Effective cross-functional (peer) relationships are among the toughest to build within an organization.
It’s not surprising because of the strong “not created here” mentality between work units, and the natural competition between groups which are often fueled by pay systems that pit groups against one another.
The ability to bridge this discord and build and sustain effective peer relationships is a “game-changer” for most leaders.
It is a true selection differentiator when it comes to consideration and success at the most senior levels.
That is, those who do this well usually go on to senior executive roles where they execute these roles successfully.
Those that don’t…simply don’t.
Their careers are often derailed at one level below.
Possible derailment factors, culled in studies done by V.J.Benz (1967) who did a 30-year study on the subject, concluded that one major reason for leader incompetence was their inability to form effective relationships, cross-functionally or otherwise.
Another study performed by Lombardo & McCall who were inspired by Bentz to conduct similar research in 1983, concluded that the most frequent reason for leadership derailment was insensitivity to others (read as peers)
Why is this?
3 Ways To Create Positive, Cross-Functional Relationships
In our experience the answer to this has three reasons that are interrelated:
1.) Those that effectively build cross-functional relationships with their Peers understand that their most important Team is their Peers and not their Direct Reports.
Do you look at your “world of work” in this way.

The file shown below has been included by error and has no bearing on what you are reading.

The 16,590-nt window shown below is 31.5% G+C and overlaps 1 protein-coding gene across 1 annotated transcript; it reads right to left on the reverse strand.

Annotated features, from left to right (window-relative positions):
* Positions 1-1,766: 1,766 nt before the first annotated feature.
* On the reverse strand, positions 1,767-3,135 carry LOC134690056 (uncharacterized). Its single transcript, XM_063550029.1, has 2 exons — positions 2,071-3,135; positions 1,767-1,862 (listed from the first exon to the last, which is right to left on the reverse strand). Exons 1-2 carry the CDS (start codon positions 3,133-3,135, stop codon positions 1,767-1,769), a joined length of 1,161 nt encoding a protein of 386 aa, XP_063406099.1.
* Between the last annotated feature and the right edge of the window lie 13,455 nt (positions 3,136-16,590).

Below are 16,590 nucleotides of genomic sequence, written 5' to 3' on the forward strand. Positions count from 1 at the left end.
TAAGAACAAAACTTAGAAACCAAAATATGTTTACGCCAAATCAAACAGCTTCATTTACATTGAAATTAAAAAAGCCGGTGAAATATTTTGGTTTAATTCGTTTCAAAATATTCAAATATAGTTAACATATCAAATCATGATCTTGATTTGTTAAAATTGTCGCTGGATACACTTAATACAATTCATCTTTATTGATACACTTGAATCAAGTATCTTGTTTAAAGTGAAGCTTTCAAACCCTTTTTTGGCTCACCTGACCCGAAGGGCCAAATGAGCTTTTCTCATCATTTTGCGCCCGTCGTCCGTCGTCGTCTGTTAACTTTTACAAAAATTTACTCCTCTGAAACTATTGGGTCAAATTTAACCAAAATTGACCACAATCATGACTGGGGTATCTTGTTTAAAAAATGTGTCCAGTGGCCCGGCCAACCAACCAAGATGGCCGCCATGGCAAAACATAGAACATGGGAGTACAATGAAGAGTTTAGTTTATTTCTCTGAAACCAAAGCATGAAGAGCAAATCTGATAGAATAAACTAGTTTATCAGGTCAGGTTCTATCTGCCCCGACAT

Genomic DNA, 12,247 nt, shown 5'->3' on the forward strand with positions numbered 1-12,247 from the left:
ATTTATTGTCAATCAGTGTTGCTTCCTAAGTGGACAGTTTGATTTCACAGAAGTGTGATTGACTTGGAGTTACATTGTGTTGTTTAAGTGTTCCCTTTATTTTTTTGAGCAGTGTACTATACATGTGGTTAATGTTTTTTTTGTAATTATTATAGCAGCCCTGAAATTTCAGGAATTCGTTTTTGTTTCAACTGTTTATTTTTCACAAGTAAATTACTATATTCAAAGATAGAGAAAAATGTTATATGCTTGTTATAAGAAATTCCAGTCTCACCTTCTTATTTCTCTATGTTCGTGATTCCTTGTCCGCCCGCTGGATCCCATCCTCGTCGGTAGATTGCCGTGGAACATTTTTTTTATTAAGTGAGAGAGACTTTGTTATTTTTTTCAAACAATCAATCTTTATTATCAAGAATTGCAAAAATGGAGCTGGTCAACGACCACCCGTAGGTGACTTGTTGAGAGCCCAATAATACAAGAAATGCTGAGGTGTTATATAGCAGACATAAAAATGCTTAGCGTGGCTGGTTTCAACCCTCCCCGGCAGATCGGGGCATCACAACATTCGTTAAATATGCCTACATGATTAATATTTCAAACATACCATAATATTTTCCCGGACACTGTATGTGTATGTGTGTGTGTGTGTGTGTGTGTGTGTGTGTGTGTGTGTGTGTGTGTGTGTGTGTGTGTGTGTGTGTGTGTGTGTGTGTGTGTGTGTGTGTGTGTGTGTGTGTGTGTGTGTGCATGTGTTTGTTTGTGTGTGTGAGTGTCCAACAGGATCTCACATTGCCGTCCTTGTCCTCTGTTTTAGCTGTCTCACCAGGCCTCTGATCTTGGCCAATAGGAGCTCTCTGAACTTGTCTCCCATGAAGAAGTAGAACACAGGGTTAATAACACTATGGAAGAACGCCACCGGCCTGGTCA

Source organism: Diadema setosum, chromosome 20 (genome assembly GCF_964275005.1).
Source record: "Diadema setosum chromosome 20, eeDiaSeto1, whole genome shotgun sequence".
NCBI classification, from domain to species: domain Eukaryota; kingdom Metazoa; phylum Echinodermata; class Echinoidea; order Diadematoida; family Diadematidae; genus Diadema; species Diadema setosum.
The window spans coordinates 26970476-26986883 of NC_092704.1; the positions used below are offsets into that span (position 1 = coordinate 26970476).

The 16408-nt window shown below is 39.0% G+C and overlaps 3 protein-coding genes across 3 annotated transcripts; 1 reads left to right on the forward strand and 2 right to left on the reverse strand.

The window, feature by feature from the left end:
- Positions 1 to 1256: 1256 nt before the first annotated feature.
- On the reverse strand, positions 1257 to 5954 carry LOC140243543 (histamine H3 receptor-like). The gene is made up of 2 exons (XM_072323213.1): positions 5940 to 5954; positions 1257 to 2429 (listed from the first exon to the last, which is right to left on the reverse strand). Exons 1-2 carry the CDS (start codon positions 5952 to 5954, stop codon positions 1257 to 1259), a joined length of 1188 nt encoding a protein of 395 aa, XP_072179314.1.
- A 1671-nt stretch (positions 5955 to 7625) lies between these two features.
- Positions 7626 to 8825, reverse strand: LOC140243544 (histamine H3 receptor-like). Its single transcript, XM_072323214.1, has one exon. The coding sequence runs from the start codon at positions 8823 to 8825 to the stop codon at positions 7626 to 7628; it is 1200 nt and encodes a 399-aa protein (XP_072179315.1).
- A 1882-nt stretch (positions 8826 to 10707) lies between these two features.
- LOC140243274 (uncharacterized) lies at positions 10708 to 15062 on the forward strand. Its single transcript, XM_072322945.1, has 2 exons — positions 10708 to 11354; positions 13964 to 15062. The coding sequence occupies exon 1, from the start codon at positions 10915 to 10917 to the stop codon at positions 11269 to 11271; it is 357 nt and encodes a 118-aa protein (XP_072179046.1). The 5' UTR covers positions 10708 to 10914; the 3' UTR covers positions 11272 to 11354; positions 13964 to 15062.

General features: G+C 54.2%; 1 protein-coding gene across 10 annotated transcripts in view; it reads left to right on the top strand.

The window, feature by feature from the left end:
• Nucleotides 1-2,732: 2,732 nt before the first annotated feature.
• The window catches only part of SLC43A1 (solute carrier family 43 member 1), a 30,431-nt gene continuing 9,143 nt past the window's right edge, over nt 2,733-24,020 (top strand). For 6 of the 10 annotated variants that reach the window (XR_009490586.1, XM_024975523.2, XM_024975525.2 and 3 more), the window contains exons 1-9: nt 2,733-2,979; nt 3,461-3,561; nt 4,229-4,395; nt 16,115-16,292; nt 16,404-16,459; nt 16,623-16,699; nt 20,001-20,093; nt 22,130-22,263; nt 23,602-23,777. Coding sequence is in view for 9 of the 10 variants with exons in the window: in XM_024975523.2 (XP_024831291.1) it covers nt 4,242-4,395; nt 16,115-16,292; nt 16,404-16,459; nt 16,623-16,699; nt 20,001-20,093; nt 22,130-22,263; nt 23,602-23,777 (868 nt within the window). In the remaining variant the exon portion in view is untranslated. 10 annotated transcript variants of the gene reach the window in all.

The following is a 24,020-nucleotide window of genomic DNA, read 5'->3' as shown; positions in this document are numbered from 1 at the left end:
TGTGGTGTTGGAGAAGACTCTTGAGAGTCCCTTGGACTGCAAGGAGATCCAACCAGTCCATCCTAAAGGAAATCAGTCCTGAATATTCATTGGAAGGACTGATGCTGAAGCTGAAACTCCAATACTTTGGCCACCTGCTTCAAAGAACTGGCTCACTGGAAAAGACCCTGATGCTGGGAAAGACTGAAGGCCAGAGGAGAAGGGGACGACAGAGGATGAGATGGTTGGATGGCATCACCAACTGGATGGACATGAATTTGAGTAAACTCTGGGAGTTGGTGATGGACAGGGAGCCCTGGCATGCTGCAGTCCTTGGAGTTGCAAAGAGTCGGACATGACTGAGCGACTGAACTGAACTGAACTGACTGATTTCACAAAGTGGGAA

If not it’s time for you to play catch-up as some 40 years ago Peter Drucker wrote in his book The Effective Executive (1966):
“The people who are the most important to the effectiveness of an executive are not the people over whom he has direct control. They are people in other areas, the people who are “sideways”…his Peers…Unless the executive can reach these people, can make his contribution effective for them and in their work, he has no effectiveness at all.”
2.) Those that effectively build relationships understand that effective leadership is not about them. It is about others.
Our friend and colleague Jim Kouzes writes in his book entitled The Truth About Leadership (based on 30 years of research):
“Leadership is a team sport, and you need to engage others in the cause. What strengthens and sustains the relationship between leader and constituent (read as Peers) is that leaders are obsessed with what is best for others, not what is best for themselves.”
3.) Those that effectively build relationships have a strong sense of self-regard. They understand their strengths and limitations and acknowledge them…. publicly.
In our decades of working with, developing, and coaching executives it is without a doubt that collectively they have more than enough skill and intelligence to be highly successful.
From our point of view what set the best ones apart is their ability to know their limitations, surround themselves with others who fill their gaps, and perhaps most important of all, freely and openly admit to their Peers that they are aware of and comfortable with their shortcomings.
In conclusion, leaders who create effective Peer relationships do the following effectively:
- They understand that their Peers are their most important Team, their Direct Reports are second
- They understand that Leadership is about making others successful over themselves
- They know their strengths and limitations and acknowledge them publically
- There is indeed a high return on investment for the organization if Peer relationships are working effectively
Clearly, it leads to more efficient use of time and resources with the easy exchange of both ideas and talent.
In addition, leaders who do this well attract and retain better employees and inspire them to be relationship builders too.
As a result, they build companies that clients trust, stick with and enthusiastically recommend to others.